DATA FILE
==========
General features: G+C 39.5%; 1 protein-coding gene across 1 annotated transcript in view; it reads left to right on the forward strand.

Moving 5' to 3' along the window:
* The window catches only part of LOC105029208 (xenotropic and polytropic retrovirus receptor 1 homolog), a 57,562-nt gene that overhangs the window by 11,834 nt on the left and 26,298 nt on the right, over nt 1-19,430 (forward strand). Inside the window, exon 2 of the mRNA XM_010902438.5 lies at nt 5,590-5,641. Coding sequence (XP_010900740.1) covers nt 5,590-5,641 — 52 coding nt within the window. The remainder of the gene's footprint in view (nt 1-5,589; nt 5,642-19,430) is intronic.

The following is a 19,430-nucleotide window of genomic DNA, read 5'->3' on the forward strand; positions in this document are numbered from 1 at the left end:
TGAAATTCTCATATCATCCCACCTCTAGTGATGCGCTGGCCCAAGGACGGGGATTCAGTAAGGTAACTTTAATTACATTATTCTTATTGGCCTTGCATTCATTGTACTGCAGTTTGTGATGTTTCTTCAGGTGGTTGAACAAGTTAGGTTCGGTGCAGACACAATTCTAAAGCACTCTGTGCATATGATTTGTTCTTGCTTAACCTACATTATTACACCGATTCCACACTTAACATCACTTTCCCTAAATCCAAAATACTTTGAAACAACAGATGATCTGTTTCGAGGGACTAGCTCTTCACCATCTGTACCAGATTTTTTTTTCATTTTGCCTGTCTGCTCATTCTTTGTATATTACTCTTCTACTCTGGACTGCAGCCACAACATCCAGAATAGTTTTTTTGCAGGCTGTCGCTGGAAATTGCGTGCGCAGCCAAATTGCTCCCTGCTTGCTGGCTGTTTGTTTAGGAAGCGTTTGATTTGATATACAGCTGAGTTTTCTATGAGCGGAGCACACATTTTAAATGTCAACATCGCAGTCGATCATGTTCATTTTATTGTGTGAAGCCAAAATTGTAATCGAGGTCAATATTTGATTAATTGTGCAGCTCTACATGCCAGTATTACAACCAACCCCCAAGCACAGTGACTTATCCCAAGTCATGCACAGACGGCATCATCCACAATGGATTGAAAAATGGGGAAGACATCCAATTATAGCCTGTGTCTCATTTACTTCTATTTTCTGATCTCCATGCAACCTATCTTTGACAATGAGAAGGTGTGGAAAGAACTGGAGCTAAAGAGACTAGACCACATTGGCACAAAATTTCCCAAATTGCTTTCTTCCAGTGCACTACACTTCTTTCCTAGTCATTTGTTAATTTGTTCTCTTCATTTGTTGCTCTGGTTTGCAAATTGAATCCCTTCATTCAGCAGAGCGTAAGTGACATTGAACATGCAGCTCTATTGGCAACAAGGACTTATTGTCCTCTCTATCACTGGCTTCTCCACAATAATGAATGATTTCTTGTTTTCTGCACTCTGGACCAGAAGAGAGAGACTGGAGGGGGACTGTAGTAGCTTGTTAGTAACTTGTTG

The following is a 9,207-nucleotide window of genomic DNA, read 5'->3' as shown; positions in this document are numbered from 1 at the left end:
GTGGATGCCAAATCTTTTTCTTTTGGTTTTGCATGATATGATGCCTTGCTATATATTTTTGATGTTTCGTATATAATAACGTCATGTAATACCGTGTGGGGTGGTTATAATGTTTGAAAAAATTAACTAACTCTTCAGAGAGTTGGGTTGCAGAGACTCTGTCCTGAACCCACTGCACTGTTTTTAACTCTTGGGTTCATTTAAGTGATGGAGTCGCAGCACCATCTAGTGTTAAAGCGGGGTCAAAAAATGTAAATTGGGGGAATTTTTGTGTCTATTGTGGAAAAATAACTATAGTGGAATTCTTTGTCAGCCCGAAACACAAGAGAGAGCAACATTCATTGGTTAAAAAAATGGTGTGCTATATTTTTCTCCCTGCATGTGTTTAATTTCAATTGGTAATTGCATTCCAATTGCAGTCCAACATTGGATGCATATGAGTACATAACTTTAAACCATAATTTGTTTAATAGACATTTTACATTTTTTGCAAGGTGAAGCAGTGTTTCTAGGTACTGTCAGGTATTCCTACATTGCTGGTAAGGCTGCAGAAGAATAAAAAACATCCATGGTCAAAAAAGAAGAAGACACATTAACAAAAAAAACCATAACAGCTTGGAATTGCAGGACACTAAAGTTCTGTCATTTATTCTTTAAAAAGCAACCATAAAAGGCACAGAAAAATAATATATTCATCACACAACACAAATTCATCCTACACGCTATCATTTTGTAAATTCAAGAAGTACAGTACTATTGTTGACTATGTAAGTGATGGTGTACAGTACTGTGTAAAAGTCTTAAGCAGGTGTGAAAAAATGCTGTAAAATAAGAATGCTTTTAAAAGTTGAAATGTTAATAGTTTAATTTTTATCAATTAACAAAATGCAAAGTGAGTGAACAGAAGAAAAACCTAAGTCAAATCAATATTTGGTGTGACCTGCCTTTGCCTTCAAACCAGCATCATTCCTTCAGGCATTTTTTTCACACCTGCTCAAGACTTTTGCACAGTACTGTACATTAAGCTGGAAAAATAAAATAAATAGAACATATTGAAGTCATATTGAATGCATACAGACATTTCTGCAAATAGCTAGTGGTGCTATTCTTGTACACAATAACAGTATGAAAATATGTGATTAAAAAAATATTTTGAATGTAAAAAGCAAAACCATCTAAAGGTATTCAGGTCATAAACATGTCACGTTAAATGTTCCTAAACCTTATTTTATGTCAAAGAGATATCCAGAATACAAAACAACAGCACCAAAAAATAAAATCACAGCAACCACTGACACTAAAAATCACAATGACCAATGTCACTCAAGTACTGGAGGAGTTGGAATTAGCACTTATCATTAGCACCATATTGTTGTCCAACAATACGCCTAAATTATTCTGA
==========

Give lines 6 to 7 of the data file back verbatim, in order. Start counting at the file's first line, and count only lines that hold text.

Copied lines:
The following is a 9,207-nucleotide window of genomic DNA, read 5'->3' as shown; positions in this document are numbered from 1 at the left end:
GTGGATGCCAAATCTTTTTCTTTTGGTTTTGCATGATATGATGCCTTGCTATATATTTTTGATGTTTCGTATATAATAACGTCATGTAATACCGTGTGGGGTGGTTATAATGTTTGAAAAAATTAACTAACTCTTCAGAGAGTTGGGTTGCAGAGACTCTGTCCTGAACCCACTGCACTGTTTTTAACTCTTGGGTTCATTTAAGTGATGGAGTCGCAGCACCATCTAGTGTTAAAGCGGGGTCAAAAAATGTAAATTGGGGGAATTTTTGTGTCTATTGTGGAAAAATAACTATAGTGGAATTCTTTGTCAGCCCGAAACACAAGAGAGAGCAACATTCATTGGTTAAAAAAATGGTGTGCTATATTTTTCTCCCTGCATGTGTTTAATTTCAATTGGTAATTGCATTCCAATTGCAGTCCAACATTGGATGCATATGAGTACATAACTTTAAACCATAATTTGTTTAATAGACATTTTACATTTTTTGCAAGGTGAAGCAGTGTTTCTAGGTACTGTCAGGTATTCCTACATTGCTGGTAAGGCTGCAGAAGAATAAAAAACATCCATGGTCAAAAAAGAAGAAGACACATTAACAAAAAAAACCATAACAGCTTGGAATTGCAGGACACTAAAGTTCTGTCATTTATTCTTTAAAAAGCAACCATAAAAGGCACAGAAAAATAATATATTCATCACACAACACAAATTCATCCTACACGCTATCATTTTGTAAATTCAAGAAGTACAGTACTATTGTTGACTATGTAAGTGATGGTGTACAGTACTGTGTAAAAGTCTTAAGCAGGTGTGAAAAAATGCTGTAAAATAAGAATGCTTTTAAAAGTTGAAATGTTAATAGTTTAATTTTTATCAATTAACAAAATGCAAAGTGAGTGAACAGAAGAAAAACCTAAGTCAAATCAATATTTGGTGTGACCTGCCTTTGCCTTCAAACCAGCATCATTCCTTCAGGCATTTTTTTCACACCTGCTCAAGACTTTTGCACAGTACTGTACATTAAGCTGGAAAAATAAAATAAATAGAACATATTGAAGTCATATTGAATGCATACAGACATTTCTGCAAATAGCTAGTGGTGCTATTCTTGTACACAATAACAGTATGAAAATATGTGATTAAAAAAATATTTTGAATGTAAAAAGCAAAACCATCTAAAGGTATTCAGGTCATAAACATGTCACGTTAAATGTTCCTAAACCTTATTTTATGTCAAAGAGATATCCAGAATACAAAACAACAGCACCAAAAAATAAAATCACAGCAACCACTGACACTAAAAATCACAATGACCAATGTCACTCAAGTACTGGAGGAGTTGGAATTAGCACTTATCATTAGCACCATATTGTTGTCCAACAATACGCCTAAATTATTCTGA